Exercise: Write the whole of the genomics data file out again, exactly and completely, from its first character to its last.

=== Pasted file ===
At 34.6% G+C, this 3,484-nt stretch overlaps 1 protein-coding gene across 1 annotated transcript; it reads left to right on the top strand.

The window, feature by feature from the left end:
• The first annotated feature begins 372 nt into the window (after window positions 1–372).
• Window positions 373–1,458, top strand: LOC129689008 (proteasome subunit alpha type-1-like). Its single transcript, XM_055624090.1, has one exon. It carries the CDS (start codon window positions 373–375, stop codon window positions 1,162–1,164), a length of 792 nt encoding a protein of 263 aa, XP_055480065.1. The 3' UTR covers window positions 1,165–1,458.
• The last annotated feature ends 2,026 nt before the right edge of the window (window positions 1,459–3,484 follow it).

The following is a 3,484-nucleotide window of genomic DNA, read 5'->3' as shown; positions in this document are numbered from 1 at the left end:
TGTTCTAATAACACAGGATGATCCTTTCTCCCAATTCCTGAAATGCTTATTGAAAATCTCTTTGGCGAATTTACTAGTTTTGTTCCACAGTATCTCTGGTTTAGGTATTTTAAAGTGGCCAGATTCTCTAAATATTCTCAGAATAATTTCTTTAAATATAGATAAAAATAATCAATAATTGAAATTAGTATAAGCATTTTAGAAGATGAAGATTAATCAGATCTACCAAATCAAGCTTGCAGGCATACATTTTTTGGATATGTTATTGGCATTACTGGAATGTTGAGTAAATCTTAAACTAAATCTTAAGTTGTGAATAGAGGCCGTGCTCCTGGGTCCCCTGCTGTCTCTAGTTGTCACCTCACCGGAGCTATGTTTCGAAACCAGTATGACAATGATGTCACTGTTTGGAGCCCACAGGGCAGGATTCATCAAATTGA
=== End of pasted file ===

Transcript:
At 34.6% G+C, this 3,484-nt stretch overlaps 1 protein-coding gene across 1 annotated transcript; it reads left to right on the top strand.

The window, feature by feature from the left end:
• The first annotated feature begins 372 nt into the window (after window positions 1–372).
• Window positions 373–1,458, top strand: LOC129689008 (proteasome subunit alpha type-1-like). Its single transcript, XM_055624090.1, has one exon. It carries the CDS (start codon window positions 373–375, stop codon window positions 1,162–1,164), a length of 792 nt encoding a protein of 263 aa, XP_055480065.1. The 3' UTR covers window positions 1,165–1,458.
• The last annotated feature ends 2,026 nt before the right edge of the window (window positions 1,459–3,484 follow it).

The following is a 3,484-nucleotide window of genomic DNA, read 5'->3' as shown; positions in this document are numbered from 1 at the left end:
TGTTCTAATAACACAGGATGATCCTTTCTCCCAATTCCTGAAATGCTTATTGAAAATCTCTTTGGCGAATTTACTAGTTTTGTTCCACAGTATCTCTGGTTTAGGTATTTTAAAGTGGCCAGATTCTCTAAATATTCTCAGAATAATTTCTTTAAATATAGATAAAAATAATCAATAATTGAAATTAGTATAAGCATTTTAGAAGATGAAGATTAATCAGATCTACCAAATCAAGCTTGCAGGCATACATTTTTTGGATATGTTATTGGCATTACTGGAATGTTGAGTAAATCTTAAACTAAATCTTAAGTTGTGAATAGAGGCCGTGCTCCTGGGTCCCCTGCTGTCTCTAGTTGTCACCTCACCGGAGCTATGTTTCGAAACCAGTATGACAATGATGTCACTGTTTGGAGCCCACAGGGCAGGATTCATCAAATTGA